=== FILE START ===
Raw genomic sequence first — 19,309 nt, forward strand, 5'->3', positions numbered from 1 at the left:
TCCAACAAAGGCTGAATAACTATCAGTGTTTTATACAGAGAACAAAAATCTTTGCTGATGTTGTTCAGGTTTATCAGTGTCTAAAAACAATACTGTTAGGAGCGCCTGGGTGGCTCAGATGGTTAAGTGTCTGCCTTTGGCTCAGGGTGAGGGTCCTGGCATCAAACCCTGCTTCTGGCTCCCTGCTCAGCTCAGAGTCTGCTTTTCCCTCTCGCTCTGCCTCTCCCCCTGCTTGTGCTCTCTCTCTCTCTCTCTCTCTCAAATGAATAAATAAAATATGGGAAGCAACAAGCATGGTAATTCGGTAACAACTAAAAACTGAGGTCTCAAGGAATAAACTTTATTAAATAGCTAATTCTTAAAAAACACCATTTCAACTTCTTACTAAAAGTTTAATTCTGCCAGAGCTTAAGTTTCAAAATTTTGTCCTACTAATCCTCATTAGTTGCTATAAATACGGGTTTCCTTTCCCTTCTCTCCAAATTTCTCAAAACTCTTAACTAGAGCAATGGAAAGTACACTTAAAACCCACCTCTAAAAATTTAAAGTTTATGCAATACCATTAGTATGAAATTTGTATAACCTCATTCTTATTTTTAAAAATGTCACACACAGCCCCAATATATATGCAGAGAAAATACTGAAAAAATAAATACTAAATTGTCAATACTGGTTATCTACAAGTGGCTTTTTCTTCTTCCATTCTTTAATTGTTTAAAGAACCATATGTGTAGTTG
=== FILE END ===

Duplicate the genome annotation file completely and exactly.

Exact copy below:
Raw genomic sequence first — 19,309 nt, forward strand, 5'->3', positions numbered from 1 at the left:
TCCAACAAAGGCTGAATAACTATCAGTGTTTTATACAGAGAACAAAAATCTTTGCTGATGTTGTTCAGGTTTATCAGTGTCTAAAAACAATACTGTTAGGAGCGCCTGGGTGGCTCAGATGGTTAAGTGTCTGCCTTTGGCTCAGGGTGAGGGTCCTGGCATCAAACCCTGCTTCTGGCTCCCTGCTCAGCTCAGAGTCTGCTTTTCCCTCTCGCTCTGCCTCTCCCCCTGCTTGTGCTCTCTCTCTCTCTCTCTCTCTCAAATGAATAAATAAAATATGGGAAGCAACAAGCATGGTAATTCGGTAACAACTAAAAACTGAGGTCTCAAGGAATAAACTTTATTAAATAGCTAATTCTTAAAAAACACCATTTCAACTTCTTACTAAAAGTTTAATTCTGCCAGAGCTTAAGTTTCAAAATTTTGTCCTACTAATCCTCATTAGTTGCTATAAATACGGGTTTCCTTTCCCTTCTCTCCAAATTTCTCAAAACTCTTAACTAGAGCAATGGAAAGTACACTTAAAACCCACCTCTAAAAATTTAAAGTTTATGCAATACCATTAGTATGAAATTTGTATAACCTCATTCTTATTTTTAAAAATGTCACACACAGCCCCAATATATATGCAGAGAAAATACTGAAAAAATAAATACTAAATTGTCAATACTGGTTATCTACAAGTGGCTTTTTCTTCTTCCATTCTTTAATTGTTTAAAGAACCATATGTGTAGTTG